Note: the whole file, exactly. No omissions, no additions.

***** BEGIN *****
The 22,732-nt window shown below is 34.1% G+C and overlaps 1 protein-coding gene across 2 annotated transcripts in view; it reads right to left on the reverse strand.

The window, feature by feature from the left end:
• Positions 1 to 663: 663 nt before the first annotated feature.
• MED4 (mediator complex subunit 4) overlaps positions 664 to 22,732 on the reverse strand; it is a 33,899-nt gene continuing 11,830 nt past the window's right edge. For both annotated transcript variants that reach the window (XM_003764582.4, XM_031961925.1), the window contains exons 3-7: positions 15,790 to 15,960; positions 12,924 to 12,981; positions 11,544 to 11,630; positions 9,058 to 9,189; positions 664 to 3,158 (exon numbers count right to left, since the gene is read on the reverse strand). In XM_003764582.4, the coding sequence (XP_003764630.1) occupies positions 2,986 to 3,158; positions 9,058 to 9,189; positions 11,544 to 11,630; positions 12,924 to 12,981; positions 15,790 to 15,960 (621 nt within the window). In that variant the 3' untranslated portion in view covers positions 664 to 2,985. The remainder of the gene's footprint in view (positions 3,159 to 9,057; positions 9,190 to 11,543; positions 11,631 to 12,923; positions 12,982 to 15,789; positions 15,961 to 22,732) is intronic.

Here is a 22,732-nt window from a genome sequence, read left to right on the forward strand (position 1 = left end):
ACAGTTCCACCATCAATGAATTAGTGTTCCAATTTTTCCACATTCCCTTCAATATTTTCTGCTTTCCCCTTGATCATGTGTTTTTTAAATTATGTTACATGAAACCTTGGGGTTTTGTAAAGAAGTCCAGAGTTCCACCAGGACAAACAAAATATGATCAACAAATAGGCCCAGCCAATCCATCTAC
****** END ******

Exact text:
The 22,732-nt window shown below is 34.1% G+C and overlaps 1 protein-coding gene across 2 annotated transcripts in view; it reads right to left on the reverse strand.

The window, feature by feature from the left end:
• Positions 1 to 663: 663 nt before the first annotated feature.
• MED4 (mediator complex subunit 4) overlaps positions 664 to 22,732 on the reverse strand; it is a 33,899-nt gene continuing 11,830 nt past the window's right edge. For both annotated transcript variants that reach the window (XM_003764582.4, XM_031961925.1), the window contains exons 3-7: positions 15,790 to 15,960; positions 12,924 to 12,981; positions 11,544 to 11,630; positions 9,058 to 9,189; positions 664 to 3,158 (exon numbers count right to left, since the gene is read on the reverse strand). In XM_003764582.4, the coding sequence (XP_003764630.1) occupies positions 2,986 to 3,158; positions 9,058 to 9,189; positions 11,544 to 11,630; positions 12,924 to 12,981; positions 15,790 to 15,960 (621 nt within the window). In that variant the 3' untranslated portion in view covers positions 664 to 2,985. The remainder of the gene's footprint in view (positions 3,159 to 9,057; positions 9,190 to 11,543; positions 11,631 to 12,923; positions 12,982 to 15,789; positions 15,961 to 22,732) is intronic.

Here is a 22,732-nt window from a genome sequence, read left to right on the forward strand (position 1 = left end):
ACAGTTCCACCATCAATGAATTAGTGTTCCAATTTTTCCACATTCCCTTCAATATTTTCTGCTTTCCCCTTGATCATGTGTTTTTTAAATTATGTTACATGAAACCTTGGGGTTTTGTAAAGAAGTCCAGAGTTCCACCAGGACAAACAAAATATGATCAACAAATAGGCCCAGCCAATCCATCTAC